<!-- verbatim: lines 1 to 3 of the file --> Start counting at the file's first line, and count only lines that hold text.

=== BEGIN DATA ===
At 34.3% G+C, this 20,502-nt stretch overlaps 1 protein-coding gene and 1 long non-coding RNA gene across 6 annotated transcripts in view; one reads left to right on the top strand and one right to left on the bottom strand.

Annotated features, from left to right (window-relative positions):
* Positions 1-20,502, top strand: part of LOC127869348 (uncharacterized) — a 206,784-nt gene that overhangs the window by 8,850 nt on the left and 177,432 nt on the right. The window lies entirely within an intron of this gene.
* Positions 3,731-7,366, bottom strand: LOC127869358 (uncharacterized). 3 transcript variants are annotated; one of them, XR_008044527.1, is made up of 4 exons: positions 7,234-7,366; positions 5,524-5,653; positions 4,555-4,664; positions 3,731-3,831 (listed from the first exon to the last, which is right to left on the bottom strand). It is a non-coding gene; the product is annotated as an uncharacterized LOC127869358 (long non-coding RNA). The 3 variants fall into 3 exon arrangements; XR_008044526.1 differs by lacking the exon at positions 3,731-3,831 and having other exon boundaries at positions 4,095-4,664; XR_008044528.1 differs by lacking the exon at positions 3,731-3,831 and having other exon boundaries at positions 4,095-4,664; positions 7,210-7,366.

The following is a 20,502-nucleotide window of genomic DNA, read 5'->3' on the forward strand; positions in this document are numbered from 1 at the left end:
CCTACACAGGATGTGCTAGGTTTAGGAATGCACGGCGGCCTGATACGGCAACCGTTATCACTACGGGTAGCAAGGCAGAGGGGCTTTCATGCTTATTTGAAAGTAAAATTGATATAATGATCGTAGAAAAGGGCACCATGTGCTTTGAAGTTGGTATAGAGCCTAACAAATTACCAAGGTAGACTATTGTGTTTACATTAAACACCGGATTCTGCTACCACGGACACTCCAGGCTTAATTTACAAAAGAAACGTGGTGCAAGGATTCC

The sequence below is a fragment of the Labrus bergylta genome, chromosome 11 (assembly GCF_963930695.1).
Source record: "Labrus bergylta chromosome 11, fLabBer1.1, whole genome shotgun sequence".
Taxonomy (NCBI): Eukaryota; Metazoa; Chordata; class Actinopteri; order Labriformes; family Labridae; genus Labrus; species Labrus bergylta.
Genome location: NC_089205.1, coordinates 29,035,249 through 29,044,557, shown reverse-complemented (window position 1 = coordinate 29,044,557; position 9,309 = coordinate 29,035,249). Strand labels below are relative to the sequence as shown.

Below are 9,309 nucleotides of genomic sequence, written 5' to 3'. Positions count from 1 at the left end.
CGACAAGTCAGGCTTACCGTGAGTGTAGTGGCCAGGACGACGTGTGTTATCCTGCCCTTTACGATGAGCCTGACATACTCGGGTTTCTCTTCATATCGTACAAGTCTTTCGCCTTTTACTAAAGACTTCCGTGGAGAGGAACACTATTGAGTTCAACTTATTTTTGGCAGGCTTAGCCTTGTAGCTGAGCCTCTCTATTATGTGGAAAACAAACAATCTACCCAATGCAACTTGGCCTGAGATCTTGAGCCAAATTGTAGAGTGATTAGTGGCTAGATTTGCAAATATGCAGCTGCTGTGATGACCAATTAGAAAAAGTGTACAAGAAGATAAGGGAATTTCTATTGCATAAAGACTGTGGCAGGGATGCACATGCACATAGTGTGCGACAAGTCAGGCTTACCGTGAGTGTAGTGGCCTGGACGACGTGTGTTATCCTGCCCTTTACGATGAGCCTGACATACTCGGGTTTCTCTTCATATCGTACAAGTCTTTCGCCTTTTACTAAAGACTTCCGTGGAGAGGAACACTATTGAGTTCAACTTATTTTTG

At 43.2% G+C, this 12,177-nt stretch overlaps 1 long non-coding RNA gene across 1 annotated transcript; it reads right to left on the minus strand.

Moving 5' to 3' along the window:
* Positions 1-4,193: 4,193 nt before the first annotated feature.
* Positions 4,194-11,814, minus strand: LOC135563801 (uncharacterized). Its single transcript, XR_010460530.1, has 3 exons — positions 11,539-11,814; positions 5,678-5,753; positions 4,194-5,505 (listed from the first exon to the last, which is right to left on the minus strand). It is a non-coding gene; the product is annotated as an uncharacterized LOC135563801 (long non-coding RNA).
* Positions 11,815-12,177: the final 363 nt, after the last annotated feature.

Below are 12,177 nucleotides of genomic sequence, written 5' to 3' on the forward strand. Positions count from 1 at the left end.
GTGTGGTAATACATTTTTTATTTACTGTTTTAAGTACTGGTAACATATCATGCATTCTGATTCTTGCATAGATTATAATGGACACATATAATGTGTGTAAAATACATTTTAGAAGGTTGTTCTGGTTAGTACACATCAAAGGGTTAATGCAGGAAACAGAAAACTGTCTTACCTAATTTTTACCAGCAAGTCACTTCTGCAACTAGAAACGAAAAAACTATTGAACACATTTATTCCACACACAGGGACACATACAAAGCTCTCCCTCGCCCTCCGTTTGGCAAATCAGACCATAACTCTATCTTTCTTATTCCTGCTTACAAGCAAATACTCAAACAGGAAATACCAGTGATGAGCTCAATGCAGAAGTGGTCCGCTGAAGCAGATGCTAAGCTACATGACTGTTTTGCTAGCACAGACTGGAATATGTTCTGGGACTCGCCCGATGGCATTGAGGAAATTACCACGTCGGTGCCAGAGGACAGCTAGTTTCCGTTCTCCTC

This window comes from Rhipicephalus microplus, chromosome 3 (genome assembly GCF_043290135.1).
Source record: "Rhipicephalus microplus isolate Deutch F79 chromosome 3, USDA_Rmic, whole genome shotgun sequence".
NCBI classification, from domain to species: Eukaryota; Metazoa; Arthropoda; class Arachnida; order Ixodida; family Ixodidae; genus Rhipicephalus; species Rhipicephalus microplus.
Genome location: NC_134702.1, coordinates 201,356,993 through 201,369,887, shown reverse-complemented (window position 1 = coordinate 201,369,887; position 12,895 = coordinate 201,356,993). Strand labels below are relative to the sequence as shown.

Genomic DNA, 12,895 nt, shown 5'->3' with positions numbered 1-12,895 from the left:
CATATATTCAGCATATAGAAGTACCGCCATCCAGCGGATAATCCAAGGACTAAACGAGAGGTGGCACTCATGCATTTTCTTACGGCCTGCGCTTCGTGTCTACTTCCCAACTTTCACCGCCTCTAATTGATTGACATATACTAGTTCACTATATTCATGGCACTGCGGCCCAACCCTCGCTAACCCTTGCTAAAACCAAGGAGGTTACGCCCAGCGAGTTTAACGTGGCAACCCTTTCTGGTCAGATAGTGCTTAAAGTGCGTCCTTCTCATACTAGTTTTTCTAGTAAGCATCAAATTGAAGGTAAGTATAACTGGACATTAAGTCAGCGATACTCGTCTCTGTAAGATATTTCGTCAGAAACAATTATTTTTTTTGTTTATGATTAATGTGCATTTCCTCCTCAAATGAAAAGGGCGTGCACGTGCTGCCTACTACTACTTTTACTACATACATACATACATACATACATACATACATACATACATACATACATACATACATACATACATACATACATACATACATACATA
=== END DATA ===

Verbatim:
At 34.3% G+C, this 20,502-nt stretch overlaps 1 protein-coding gene and 1 long non-coding RNA gene across 6 annotated transcripts in view; one reads left to right on the top strand and one right to left on the bottom strand.

Annotated features, from left to right (window-relative positions):
* Positions 1-20,502, top strand: part of LOC127869348 (uncharacterized) — a 206,784-nt gene that overhangs the window by 8,850 nt on the left and 177,432 nt on the right. The window lies entirely within an intron of this gene.